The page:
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Did you know? Are you married/in a civil partnership or living together? - Part 2

The requirements in England and Wales for a marriage to be recognised as valid .

This article is not designed to cover every aspect of matrimonial law, but here are a few things you should be aware of:

  1. To get married in England or Wales – you:


- have to be not still married already

-have to be over 18 (or 16 if you have your parent’s consent)

-cannot be too closely related

-have the ability to understand what you are doing to give valid consent



-GIVE NOTICE of the marriage to the Superintendent Registrar of the district of where you live (usually at least 28 days before the ceremony), these preliminaries can be done through the Church of England or Wales using the banns process or Archbishop’s licence process.  

-foreign nationals who are subject to immigration control have to comply with extra notice and financial conditions

- People living in the UK who intend to get married abroad still need to give notice in the UK.


- you have to get married at a premises that is licenced for marriage ceremonies or is a Church of England/Wales Church AND you are married by a person licenced to marry you (usually a Registrar unless you are in a Church (always check this as even in a church they must be registered). YOUR OWN HOUSE IS NOT USUALLY ALLOWED. (There are some exceptions to this for Quaker marriages).

If you are marrying in a Church that is not a Church of England or Wales Church then you have to follow the conditions that apply to that Church, and in particular must check that the Church is Registered for marriages (sometimes the Superintendant Registrar needs to be present for the marriage to be valid if it is not a Church of England or Wales Church).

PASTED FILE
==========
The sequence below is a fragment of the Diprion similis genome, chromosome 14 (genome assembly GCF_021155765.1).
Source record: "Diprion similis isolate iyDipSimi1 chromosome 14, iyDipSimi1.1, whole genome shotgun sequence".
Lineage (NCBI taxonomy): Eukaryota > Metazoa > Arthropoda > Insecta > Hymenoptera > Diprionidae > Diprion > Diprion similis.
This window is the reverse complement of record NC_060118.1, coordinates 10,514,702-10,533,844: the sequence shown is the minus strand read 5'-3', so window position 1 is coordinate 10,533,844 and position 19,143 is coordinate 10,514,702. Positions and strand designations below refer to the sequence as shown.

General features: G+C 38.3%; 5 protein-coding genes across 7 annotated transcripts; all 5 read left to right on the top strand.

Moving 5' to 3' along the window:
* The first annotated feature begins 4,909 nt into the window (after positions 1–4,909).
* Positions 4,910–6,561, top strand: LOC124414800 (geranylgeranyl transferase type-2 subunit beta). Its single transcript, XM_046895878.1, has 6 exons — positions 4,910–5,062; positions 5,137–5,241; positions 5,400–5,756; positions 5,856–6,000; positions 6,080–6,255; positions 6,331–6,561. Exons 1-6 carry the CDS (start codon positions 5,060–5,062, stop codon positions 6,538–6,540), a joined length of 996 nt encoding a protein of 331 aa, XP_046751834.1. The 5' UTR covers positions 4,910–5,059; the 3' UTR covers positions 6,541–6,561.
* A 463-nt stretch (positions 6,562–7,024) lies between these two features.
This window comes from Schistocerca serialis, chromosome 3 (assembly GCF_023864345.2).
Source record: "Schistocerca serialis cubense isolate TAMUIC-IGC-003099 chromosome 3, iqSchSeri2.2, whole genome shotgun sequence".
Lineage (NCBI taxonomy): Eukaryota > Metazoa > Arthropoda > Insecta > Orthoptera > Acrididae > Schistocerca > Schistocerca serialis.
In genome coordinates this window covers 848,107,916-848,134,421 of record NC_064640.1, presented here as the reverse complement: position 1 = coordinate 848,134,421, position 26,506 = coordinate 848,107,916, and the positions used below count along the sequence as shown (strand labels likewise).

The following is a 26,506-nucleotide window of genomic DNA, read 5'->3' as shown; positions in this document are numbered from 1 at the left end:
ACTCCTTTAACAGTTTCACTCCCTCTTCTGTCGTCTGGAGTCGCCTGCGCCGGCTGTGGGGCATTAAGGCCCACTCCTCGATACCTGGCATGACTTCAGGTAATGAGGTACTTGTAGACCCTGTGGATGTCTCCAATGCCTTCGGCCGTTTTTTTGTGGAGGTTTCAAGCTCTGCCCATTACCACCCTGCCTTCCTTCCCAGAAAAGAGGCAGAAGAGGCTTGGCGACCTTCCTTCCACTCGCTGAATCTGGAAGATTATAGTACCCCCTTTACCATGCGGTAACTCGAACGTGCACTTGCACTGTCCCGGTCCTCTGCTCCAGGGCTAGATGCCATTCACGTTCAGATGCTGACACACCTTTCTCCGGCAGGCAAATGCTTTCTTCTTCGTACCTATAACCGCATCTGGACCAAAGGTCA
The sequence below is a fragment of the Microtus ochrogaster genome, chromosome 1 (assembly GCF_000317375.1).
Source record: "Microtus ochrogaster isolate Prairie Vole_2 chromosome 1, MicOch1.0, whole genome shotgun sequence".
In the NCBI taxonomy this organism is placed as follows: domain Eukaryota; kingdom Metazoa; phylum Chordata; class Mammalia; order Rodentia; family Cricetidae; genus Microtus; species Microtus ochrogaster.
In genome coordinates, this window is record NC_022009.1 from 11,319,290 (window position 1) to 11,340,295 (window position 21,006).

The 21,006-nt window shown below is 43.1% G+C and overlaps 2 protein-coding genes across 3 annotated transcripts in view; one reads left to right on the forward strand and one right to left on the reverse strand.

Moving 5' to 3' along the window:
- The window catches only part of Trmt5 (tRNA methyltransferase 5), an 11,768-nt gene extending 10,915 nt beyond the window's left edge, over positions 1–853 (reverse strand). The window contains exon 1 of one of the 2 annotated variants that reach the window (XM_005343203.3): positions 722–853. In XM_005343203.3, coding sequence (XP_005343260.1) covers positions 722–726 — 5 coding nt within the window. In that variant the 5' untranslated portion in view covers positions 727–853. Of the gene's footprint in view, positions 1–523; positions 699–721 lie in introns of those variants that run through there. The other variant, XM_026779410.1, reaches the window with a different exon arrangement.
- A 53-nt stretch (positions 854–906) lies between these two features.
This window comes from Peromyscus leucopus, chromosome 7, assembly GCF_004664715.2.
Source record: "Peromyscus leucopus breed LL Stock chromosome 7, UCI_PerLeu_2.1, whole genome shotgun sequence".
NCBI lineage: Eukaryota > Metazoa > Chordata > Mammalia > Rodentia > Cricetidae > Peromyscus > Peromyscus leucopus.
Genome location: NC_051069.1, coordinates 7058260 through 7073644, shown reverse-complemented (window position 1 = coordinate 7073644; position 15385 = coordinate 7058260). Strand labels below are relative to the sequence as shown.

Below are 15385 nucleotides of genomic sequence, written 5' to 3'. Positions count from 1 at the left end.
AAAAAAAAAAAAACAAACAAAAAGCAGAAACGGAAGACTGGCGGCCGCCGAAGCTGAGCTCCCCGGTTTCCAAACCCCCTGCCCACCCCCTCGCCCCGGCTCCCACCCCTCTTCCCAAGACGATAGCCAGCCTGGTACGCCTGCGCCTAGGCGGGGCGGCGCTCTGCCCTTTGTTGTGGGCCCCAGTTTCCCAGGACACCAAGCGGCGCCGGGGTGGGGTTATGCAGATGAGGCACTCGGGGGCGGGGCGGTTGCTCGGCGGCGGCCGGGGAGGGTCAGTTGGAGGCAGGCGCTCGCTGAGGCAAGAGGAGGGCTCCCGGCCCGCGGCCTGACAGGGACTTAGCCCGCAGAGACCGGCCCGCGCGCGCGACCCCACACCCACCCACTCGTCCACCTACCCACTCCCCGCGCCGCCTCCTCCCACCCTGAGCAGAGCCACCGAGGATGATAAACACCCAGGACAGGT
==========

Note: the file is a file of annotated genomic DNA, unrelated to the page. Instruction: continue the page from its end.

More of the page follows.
Other religions – the parties must also have a Civil Ceremony as well as the religious ceremony for a marriage to be legally valid. Some Buildings of Worship for non-Christians are also registered as wedding venues and people can deal with the civil aspect of the marriage (at a slightly separate moment) during the same ceremony that involves the religious side, provided that a Registered person deals with the civil legal aspects to the marriage. This can be a religious leader, provided they are Authorised under UK civil law to conduct civil marriages, otherwise a Registrar must also be present to conduct the civil part of the marriage.

It is important to check that BOTH the premises and the CELEBRANT are registered. If they are not then a separate Civil Ceremony should be arranged. 

Non-religious ceremonies and marriages abroad are covered next week in Part 3

Added: 12 Feb 2018 14:52

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